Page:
There have been several changes recently to the UFC’s promotional agreements, which could have an impact on the sport’s future.
In the new UFC contracts obtained, sweeping changes have been made that are both restrictive and concerning for fighters, particularly the addition of arbitration and a class action waiver.
These have the potential to impact the current antitrust lawsuit and reverse some of the contractual gains fighters have made over the past few years.
For a better understanding of these newest changes, let’s take a look at improvements to UFC contracts in recent years, which may have been in response to antitrust lawsuits.
In January of last year, we saw reports of the changes to UFC contracts for the first time.
As part of these changes, a sunset clause was added that limited the amount of time a contract could be extended for turning down fights, the exclusive negotiating period was removed, and image rights were shortened to two years after the contract ended.
In 2017, the UFC introduced these changes to its contracts, a date that now divides the two lawsuits it faces. Le v Zuffa covers December 16, 2010, through June 30, 2017, while a second lawsuit filed in 2021 covers fighters who have competed in the UFC between July 1, 2017, and today.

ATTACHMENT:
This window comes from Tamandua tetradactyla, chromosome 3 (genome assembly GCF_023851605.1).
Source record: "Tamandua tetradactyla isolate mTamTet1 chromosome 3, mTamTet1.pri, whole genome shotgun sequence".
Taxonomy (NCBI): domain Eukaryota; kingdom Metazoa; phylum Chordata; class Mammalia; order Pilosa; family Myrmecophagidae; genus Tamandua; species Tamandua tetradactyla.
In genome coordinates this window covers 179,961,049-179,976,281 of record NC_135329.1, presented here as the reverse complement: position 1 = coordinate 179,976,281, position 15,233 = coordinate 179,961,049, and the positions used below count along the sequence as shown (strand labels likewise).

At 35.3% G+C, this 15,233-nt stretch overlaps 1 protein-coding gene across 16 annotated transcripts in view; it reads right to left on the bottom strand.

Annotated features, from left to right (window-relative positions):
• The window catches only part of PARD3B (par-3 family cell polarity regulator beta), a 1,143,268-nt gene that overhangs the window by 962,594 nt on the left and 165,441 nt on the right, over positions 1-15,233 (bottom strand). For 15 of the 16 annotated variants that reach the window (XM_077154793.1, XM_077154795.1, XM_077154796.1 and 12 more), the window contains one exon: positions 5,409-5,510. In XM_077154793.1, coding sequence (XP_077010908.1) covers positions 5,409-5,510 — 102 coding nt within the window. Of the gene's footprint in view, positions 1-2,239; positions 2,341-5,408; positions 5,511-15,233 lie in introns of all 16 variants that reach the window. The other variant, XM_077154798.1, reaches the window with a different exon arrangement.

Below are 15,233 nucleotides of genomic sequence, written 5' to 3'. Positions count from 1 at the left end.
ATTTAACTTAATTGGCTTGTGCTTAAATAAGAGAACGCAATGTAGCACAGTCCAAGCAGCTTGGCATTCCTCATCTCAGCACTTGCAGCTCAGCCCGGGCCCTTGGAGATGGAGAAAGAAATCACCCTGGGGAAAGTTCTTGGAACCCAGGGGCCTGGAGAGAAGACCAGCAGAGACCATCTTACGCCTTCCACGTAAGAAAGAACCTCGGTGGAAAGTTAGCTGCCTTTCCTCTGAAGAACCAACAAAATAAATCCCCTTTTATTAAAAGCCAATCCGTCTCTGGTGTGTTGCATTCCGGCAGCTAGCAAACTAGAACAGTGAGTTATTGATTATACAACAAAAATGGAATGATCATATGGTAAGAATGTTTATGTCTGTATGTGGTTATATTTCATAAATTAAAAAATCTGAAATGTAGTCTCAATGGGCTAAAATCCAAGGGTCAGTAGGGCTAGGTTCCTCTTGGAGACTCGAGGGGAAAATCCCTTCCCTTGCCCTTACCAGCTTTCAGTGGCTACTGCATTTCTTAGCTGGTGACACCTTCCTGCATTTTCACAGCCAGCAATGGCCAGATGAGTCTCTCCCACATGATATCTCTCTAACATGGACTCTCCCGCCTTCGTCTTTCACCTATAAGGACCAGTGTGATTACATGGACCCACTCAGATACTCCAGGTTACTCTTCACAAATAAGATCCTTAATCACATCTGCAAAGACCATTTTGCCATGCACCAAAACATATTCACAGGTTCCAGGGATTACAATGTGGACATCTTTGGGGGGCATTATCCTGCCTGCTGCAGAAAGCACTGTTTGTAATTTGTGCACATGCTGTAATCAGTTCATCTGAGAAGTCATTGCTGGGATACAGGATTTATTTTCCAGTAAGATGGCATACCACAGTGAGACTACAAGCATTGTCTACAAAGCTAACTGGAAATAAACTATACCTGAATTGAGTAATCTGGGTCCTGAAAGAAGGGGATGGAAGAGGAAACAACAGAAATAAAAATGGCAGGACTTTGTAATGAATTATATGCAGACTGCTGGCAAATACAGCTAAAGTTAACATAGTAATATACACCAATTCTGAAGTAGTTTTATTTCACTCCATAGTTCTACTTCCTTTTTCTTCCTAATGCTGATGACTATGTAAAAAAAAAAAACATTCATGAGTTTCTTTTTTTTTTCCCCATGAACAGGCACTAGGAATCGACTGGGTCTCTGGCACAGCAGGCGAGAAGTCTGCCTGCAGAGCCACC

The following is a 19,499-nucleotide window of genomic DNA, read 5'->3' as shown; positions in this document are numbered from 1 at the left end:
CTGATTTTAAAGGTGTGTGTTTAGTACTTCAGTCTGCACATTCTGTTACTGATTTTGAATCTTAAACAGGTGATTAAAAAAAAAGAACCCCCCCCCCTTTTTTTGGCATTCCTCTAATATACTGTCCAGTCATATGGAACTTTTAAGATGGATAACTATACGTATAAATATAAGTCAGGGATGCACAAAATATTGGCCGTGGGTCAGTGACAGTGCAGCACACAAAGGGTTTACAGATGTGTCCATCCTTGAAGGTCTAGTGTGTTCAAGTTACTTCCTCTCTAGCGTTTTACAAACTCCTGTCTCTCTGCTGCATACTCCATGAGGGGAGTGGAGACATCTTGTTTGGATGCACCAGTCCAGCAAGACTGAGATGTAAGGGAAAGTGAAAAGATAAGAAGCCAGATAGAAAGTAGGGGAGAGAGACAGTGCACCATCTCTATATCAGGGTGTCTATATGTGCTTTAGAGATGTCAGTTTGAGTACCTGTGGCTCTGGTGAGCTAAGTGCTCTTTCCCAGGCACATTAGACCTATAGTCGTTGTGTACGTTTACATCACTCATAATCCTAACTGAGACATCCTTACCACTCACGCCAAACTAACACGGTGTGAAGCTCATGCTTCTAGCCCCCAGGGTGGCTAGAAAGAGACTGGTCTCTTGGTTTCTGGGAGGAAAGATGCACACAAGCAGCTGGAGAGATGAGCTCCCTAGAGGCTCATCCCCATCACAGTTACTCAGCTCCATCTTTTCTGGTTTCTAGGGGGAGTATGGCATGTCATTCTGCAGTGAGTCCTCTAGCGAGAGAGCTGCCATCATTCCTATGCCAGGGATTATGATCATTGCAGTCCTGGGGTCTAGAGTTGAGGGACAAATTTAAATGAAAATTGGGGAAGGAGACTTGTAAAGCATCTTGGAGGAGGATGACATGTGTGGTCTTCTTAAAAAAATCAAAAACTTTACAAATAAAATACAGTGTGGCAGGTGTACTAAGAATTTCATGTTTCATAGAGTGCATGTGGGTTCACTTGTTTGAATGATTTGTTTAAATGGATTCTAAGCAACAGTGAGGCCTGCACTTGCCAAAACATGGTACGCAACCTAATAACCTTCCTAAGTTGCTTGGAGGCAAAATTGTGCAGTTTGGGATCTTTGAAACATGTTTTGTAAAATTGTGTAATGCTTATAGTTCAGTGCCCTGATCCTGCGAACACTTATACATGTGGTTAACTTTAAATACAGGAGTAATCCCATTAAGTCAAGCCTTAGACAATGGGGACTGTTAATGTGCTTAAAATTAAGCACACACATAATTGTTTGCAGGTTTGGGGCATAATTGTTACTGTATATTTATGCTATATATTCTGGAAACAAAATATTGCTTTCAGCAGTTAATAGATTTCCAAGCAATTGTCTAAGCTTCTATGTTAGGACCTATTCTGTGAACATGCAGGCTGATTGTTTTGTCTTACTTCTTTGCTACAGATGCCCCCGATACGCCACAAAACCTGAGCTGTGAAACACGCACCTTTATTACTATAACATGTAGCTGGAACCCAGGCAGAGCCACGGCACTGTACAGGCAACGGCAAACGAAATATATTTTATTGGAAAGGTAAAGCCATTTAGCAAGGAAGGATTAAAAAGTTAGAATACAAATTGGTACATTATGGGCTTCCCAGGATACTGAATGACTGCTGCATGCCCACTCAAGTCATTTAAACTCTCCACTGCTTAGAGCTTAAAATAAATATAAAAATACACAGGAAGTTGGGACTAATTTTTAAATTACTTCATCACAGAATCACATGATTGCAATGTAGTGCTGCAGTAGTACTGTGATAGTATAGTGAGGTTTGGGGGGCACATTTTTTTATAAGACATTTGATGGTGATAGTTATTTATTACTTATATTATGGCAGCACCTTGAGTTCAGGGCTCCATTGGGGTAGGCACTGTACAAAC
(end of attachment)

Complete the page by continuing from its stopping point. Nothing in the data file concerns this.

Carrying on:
It is possible that these changes will eventually force the two classes to be split, which could mitigate damages against the UFC, since fighters in both groups are fighting under different contracts and market conditions.
Among the fighters who have benefited from these changes are Francis Ngannou, who used the new “sunset” clause to exit the promotion as UFC champion, something that was unthinkable a few years ago.
Paulo Costa and other fighters seem to be following the same path as Ngannou, while it’s very likely that others have used the threat of waiting out their contracts to get better deals.